A further known technique employs a similar capillary tube inside which the end of one of the two fibers is fused; and the end of the second fiber is inserted inside the other end of the tube, is spaced as required with respect to the first fiber, and is then bonded to the tube using an epoxy resin. In this case, however, difficulty is encountered in aligning the second fiber with the first; eventual degradation and the sensitivity to high temperature of the epoxy resin eventually impair the stability of the connection; and the process as a whole is more complex than the first.
In yet a further known technique, a capillary tube of the same outside diameter as the fibers and of a length equal to the required length of the cavity is interposed between the facing ends of the two fibers; and the end edges of the capillary tube are fused with those of the adjacent fibers to form a cavity which is inaccessible from the outside. The disadvantage of this technique lies in the aligning precision involved.
Moreover, all the above techniques result in a closed cavity, thus preventing metalization of the ends of the fibers (to vary the response characteristics of the interferometer) and the insertion inside the cavity of optical elements or substances required for performing certain types of measurement.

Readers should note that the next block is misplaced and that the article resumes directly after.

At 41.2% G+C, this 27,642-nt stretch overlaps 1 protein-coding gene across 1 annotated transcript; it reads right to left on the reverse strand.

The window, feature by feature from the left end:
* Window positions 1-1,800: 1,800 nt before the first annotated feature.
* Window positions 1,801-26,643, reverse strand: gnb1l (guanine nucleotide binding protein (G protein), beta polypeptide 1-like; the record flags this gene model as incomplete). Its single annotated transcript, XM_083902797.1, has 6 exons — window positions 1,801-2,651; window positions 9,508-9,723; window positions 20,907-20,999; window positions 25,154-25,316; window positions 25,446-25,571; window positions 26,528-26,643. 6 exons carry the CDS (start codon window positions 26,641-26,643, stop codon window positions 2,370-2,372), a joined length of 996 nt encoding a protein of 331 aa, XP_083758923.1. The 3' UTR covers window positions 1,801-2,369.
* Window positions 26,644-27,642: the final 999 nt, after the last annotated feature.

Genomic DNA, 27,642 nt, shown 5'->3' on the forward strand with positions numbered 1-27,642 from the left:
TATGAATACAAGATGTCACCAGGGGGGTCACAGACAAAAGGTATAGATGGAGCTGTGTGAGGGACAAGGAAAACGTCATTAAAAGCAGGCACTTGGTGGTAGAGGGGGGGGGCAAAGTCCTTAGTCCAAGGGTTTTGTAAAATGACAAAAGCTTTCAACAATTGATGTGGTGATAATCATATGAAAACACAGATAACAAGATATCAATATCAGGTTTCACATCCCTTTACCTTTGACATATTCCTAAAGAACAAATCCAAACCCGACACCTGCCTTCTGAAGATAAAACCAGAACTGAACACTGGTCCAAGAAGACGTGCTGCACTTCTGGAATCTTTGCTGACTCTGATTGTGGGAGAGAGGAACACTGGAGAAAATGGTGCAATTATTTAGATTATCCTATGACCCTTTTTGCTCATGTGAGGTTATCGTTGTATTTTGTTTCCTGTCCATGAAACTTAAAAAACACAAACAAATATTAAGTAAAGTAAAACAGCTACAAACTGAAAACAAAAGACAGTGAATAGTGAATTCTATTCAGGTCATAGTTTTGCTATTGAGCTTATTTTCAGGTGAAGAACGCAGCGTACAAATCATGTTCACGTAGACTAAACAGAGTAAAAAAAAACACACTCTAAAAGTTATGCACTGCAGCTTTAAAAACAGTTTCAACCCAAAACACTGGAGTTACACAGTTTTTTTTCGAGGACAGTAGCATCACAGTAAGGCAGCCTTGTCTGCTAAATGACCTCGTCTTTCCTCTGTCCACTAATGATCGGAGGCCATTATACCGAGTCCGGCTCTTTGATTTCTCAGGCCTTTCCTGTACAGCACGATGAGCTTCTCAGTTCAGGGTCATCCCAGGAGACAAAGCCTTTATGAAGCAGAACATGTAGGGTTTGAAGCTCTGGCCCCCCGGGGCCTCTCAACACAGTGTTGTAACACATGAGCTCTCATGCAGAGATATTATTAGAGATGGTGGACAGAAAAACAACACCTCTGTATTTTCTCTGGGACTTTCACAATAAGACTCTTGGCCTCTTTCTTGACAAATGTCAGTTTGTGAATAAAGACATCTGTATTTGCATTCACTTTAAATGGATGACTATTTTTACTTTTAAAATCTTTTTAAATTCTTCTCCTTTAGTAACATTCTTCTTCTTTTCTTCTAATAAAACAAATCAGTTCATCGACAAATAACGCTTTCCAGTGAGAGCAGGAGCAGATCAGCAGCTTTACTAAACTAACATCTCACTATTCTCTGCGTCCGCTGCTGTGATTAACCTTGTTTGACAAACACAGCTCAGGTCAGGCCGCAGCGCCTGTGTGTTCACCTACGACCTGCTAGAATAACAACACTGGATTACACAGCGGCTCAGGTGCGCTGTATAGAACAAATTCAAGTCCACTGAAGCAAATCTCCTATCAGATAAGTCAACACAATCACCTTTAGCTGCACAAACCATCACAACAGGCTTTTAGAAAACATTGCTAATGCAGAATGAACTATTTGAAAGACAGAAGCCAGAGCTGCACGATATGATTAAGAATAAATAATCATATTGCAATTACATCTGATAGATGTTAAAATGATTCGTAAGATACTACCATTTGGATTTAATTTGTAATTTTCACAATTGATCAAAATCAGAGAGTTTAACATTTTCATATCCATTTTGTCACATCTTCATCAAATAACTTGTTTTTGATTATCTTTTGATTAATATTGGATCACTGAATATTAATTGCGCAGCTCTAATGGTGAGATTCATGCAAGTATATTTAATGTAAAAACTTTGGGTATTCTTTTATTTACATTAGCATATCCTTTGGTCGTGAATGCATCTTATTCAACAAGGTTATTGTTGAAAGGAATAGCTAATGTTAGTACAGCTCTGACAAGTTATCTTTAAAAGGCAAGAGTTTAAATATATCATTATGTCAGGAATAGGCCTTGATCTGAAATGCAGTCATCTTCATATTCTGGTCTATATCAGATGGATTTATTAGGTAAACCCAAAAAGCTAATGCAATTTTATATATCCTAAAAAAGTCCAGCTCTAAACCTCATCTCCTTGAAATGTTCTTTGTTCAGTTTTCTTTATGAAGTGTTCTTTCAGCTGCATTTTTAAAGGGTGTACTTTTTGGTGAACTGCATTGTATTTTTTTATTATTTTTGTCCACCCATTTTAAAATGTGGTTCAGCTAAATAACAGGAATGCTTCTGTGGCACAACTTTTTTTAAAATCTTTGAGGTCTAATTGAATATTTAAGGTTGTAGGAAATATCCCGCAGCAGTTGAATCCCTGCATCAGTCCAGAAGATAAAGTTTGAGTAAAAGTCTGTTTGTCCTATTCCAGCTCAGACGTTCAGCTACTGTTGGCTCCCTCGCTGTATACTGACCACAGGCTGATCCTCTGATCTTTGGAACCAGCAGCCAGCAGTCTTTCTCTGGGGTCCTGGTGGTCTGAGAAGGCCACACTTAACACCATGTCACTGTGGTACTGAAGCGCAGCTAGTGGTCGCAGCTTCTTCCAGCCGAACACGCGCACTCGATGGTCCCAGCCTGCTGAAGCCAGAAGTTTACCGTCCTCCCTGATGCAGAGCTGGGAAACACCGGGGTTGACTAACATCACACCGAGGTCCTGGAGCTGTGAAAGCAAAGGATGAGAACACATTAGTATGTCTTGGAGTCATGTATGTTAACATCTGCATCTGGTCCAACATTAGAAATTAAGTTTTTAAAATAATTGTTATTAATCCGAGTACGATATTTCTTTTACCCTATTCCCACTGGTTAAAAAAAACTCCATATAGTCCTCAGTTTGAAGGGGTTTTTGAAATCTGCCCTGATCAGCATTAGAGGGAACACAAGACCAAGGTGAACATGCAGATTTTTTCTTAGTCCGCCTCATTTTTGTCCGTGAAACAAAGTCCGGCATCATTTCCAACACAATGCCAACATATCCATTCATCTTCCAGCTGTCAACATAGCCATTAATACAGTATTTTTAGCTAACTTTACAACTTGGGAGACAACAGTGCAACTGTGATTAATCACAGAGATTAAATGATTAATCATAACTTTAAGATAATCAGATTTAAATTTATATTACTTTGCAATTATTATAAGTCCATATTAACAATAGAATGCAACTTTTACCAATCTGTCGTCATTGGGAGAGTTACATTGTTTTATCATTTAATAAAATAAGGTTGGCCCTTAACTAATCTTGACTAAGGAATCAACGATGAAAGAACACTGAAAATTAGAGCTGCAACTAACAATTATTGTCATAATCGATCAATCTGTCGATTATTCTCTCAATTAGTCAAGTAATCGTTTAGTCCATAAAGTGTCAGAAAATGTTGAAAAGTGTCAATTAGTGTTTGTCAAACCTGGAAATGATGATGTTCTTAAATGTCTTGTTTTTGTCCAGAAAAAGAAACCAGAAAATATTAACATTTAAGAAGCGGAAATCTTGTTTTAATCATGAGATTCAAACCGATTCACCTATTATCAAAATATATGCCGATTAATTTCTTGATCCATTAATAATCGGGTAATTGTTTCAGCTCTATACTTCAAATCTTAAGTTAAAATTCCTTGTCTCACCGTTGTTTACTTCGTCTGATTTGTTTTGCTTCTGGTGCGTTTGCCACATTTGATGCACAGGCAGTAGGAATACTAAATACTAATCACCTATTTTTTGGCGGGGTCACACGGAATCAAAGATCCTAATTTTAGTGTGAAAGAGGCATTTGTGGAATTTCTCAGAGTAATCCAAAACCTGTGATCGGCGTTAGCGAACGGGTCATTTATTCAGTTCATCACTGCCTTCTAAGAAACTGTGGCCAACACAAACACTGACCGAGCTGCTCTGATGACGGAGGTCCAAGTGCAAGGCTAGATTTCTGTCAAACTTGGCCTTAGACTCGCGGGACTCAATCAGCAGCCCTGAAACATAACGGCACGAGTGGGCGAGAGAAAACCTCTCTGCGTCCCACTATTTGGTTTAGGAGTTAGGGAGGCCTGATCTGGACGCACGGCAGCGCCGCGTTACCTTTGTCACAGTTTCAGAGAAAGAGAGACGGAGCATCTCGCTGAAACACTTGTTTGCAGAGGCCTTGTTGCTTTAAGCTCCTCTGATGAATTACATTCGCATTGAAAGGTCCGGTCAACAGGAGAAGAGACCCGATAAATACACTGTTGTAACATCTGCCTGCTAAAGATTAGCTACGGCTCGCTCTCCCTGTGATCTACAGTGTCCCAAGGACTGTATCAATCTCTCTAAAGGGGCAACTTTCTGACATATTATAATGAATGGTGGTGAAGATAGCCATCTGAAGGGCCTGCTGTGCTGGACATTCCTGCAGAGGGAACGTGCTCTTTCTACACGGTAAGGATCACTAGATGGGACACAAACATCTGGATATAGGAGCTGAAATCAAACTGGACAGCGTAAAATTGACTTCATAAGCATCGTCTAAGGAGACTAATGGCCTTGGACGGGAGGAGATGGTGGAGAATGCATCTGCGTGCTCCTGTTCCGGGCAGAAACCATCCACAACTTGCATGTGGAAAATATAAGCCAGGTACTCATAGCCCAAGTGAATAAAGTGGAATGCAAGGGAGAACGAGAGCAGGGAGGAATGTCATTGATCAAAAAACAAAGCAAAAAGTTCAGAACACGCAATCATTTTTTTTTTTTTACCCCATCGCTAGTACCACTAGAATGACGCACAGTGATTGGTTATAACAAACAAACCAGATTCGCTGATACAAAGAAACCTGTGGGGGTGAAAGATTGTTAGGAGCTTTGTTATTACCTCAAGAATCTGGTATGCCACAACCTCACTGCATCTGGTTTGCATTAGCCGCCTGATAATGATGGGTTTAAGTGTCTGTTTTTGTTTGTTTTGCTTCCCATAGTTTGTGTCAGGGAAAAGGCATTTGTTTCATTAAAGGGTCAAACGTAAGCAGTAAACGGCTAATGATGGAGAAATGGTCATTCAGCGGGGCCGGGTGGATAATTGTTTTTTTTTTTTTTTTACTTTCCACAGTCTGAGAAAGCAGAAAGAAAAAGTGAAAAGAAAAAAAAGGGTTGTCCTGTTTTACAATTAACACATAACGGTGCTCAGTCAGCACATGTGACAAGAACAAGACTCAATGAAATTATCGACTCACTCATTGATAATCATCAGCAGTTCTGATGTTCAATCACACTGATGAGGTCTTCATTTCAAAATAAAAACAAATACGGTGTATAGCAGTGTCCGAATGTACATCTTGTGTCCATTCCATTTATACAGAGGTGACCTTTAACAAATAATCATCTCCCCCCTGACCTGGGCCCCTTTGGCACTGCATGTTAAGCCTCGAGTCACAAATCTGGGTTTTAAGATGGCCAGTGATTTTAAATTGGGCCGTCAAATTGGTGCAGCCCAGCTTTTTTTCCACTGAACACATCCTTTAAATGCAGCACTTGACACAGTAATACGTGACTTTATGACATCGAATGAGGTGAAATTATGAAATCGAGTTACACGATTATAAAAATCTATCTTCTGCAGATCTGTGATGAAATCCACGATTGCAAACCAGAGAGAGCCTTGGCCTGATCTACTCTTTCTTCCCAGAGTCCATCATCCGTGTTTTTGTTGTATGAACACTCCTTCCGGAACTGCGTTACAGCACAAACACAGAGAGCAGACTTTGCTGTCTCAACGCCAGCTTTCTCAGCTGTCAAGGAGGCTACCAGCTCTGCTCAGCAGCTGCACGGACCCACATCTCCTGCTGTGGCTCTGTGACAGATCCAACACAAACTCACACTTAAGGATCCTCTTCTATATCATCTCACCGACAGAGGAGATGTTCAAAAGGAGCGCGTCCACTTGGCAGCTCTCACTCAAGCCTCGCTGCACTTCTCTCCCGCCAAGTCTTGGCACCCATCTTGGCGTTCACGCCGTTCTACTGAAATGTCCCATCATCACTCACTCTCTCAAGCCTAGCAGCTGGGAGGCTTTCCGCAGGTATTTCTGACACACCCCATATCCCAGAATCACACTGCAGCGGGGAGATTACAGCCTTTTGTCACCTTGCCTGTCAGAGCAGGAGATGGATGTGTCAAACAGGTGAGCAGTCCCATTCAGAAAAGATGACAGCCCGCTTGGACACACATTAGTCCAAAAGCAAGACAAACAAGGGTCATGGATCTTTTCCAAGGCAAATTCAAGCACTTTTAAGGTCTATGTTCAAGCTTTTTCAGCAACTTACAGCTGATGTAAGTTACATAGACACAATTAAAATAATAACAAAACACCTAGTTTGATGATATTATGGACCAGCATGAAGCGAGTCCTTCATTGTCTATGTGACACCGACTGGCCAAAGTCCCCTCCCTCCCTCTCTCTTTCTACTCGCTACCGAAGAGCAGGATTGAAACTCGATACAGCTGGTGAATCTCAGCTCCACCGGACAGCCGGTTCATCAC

It is an object of the present invention to provide a method of stably connecting the ends of two fibers defining a resonating cavity of an interferometer, and designed to overcome the aforementioned drawbacks.
According to the present invention, there is provided a method of producing an optical element, in particular an interferometer sensor, as claimed in claim 1.
The present invention also relates to an optical element produced using the above method.
According to the present invention, there is provided an optical element as claimed in claim 14.
A preferred, non-limiting embodiment of the present invention will be described by way of example with reference to the accompanying drawings, in which:
FIG. 1 shows, schematically, a first step in the method according to the present invention;
FIG. 2 shows part of the optical element according to the invention at the end of an intermediate step in the method according to the invention;
FIG. 3 shows, schematically and with parts removed for clarity, a further step in the method according to the invention;
FIG. 4 shows, schematically and with parts removed for clarity, a variation of the FIG. 3 step;
FIG. 5 shows the finished optical element according to the invention;
FIG. 6 shows, schematically, a Fabry-Perot optical interferometer featuring the optical element according to the invention.
The method according to the present invention provides for producing an optical element, which may be used to advantage as the main component of an optical, in particular a Fabry-Perot, interferometer.
As shown in FIG. 1, the optical element of the present invention is produced from a first-optical fiber 1 made of glass (e.g. a single-mode fiber with an outside diameter of 125 μm) for conveying light to a Fabry-Perot interferometer, and from a second optical fiber 2 also made of glass, larger in diameter than the first, and for simply defining a structural support for first fiber 1.